Review: Tab Hunter Confidential: The Making of a Movie Star

Studio Publicity Still

I HAVE always been more of a Montgomery Clift fan. His dark, brooding complexity, good looks, and acting chops just do it for me. That said, the life of Tab Hunter (1931-2018) and his Hollywood-manufactured “All-American Boy-Next-Door” schtick fascinates me still. While I enjoyed Tab Hunter Confidential: The Making of a Movie Star by Tab Hunter with Eddie Muller, I acknowledge it is a polarizing autobiography for many readers. Some of Hunter’s language and comments about queer people in his past are quite problematic. Hunter’s position later in life as a partnered, openly gay man practicing Catholicism can also be confusing.

In the book, Hunter claims he completely accepts himself as a gay man. Still, I feel he may have unresolved subconscious issues with his homosexuality or perhaps his perception of masculinity to sexual identity. I do understand and empathize. His formative experiences as a gay man occurred at a time when homosexuality was criminalized, and the word “gay” didn’t exist, let alone the open, diverse queer culture of today. I see Hunter as a complex man, forged in his identity partly by several decades of complicated, discordant opinions and beliefs on sexual behaviour and orientation and the Hollywood “don’t ask, don’t tell” machine. Though still closeted for much of his Hollywood career, homophobia and fear of being outed (I’m looking at you, Confidential magazine!) did not stop him from forming intimate relationships with men beyond just bedroom antics. It shows his courage and strength of character.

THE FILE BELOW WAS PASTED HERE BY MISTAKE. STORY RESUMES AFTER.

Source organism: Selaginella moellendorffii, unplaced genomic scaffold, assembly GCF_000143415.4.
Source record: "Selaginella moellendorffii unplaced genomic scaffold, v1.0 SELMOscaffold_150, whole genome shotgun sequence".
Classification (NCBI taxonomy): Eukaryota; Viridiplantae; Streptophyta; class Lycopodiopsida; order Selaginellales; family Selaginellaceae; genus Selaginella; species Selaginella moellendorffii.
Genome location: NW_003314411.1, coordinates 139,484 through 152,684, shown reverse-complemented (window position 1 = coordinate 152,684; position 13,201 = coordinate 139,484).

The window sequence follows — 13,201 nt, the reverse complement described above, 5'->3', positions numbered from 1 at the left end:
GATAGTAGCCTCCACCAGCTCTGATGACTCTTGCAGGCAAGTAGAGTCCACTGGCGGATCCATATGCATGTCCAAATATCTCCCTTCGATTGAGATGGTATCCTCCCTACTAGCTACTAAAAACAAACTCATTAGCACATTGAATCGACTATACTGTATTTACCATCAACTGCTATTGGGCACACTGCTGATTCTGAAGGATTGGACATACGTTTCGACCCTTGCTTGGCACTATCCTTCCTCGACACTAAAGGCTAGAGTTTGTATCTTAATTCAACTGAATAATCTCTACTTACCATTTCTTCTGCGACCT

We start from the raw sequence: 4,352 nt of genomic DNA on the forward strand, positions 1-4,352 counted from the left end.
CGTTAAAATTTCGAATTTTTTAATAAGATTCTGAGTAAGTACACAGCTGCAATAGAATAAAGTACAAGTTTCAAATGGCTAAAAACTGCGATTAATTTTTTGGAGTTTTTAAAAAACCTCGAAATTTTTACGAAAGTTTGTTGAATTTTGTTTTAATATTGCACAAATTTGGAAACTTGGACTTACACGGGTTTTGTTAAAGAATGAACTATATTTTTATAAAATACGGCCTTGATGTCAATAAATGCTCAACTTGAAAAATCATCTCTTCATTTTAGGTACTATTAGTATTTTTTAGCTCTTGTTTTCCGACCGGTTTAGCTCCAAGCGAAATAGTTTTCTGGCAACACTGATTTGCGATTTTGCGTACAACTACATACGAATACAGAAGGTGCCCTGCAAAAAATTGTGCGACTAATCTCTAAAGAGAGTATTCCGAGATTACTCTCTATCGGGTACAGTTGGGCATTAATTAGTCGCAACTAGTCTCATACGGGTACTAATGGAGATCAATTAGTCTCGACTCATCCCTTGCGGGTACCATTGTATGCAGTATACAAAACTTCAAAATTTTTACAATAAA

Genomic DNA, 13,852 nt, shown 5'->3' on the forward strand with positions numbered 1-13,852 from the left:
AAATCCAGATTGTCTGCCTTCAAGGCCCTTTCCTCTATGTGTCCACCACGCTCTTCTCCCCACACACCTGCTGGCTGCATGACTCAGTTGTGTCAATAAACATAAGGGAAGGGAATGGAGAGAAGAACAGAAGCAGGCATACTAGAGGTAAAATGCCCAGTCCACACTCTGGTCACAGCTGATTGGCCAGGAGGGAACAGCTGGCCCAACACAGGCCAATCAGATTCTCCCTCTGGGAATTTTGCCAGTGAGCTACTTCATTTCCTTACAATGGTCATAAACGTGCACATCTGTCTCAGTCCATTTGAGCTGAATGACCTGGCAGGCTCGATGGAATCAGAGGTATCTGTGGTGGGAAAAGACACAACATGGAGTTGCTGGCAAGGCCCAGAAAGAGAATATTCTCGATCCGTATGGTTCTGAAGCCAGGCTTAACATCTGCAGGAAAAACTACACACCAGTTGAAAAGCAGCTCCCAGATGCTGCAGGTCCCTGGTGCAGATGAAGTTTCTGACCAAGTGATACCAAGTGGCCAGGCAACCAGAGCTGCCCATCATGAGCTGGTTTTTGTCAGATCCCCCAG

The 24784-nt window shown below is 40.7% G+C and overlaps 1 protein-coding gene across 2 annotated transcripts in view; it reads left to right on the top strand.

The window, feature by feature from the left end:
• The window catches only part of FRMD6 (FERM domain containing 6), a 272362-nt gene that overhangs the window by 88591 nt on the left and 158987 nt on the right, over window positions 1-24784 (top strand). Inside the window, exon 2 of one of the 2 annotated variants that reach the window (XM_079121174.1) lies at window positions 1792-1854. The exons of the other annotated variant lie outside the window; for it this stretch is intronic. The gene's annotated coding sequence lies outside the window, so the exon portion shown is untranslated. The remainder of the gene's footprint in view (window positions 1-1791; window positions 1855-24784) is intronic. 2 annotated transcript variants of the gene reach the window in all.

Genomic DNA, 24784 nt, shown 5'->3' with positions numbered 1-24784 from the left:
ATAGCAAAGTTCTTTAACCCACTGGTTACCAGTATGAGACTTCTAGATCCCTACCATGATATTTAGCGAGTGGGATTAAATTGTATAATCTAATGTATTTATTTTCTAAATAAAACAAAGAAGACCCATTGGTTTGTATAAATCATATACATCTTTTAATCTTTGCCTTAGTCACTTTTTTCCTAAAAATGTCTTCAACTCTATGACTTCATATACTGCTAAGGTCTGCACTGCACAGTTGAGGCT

Anthony Perkins and Tab Hunter

While there is some dish in the book about the famous men in his life, like Tony Perkins, and his leading ladies, such as Natalie Wood, Hunter is not overly revealing. This conscious “holding back” throughout the book doesn’t bother me; it’s his story to tell in the way he wants to. Though his up-and-down career as a “Matinee Idol” is riveting, I enjoyed the glimpses into his life outside Hollywood just as much. His love of horses and riding, his writing endeavours, and his friendships–his chosen family–are things Hunter does not shy away from speaking about passionately.

Overall, Tab Hunter Confidential: The Making of a Movie Star is a captivating chronicle of a (one-time closeted) gay man and actor caught between the old dying studio system and the emerging mainstream movie and independent film markets of the 1970s/1980s. Praised more often for his looks than his acting ability, Tab Hunter quickly understood Hollywood’s superficiality. Eventually, time, perseverance, and self-acceptance brought him to a life of love and a place outside Hollywood to call home.


Leave a Reply

Your email address will not be published. Required fields are marked *